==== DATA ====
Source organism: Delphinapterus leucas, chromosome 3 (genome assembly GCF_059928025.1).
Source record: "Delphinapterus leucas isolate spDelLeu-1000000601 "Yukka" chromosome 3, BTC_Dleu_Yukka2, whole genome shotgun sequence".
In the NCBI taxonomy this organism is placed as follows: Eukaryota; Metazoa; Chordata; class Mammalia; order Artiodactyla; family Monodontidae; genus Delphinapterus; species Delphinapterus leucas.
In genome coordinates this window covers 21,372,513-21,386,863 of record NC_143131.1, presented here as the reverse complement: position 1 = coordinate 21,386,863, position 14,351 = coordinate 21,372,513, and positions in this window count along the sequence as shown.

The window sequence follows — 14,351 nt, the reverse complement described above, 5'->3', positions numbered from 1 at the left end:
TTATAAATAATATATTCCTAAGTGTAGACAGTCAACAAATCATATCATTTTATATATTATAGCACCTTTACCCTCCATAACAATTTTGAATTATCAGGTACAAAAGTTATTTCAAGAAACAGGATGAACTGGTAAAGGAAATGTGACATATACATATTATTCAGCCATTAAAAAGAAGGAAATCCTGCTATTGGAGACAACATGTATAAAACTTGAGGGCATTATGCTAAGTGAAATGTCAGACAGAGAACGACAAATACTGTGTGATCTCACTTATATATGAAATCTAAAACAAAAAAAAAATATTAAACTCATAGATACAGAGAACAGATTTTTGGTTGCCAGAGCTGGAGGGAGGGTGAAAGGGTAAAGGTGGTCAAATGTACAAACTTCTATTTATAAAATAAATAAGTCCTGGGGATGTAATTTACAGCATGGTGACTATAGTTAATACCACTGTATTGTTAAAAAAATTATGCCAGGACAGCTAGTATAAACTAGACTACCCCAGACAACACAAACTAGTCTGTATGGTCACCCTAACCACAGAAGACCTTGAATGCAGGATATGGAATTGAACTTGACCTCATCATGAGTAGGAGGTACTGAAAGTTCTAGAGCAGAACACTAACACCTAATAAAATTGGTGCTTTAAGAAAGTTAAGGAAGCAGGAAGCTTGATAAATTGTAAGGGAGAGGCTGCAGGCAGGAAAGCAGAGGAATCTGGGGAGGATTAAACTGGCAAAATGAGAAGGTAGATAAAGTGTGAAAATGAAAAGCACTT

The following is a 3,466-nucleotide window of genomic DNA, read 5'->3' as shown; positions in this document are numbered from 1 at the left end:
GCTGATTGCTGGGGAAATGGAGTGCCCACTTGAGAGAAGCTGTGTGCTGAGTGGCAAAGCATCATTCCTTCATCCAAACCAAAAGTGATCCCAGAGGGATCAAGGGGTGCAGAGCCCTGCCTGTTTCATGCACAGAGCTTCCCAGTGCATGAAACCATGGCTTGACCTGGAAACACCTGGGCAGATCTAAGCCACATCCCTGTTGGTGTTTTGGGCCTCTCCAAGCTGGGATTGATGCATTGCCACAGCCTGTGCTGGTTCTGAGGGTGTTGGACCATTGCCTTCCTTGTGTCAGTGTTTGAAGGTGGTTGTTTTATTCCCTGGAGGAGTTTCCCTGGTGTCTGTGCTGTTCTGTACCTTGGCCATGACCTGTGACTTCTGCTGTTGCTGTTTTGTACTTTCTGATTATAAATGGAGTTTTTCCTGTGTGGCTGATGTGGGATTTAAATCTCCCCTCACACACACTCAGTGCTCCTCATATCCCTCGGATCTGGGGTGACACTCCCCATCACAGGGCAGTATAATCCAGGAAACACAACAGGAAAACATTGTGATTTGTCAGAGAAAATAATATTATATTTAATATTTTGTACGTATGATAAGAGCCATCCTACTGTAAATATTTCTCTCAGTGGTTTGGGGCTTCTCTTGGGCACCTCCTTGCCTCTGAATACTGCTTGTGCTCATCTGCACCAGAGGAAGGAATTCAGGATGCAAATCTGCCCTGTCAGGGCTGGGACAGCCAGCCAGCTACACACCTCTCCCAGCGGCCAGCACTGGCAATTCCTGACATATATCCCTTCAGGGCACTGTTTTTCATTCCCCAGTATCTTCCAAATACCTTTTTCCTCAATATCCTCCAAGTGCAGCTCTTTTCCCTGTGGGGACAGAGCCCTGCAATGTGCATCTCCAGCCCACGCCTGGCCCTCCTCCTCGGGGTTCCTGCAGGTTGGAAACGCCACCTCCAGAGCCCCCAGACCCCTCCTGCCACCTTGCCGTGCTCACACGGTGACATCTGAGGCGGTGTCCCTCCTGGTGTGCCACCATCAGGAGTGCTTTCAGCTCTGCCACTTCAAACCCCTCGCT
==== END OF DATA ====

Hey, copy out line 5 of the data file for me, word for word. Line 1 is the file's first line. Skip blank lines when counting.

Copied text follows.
The window sequence follows — 14,351 nt, the reverse complement described above, 5'->3', positions numbered from 1 at the left end: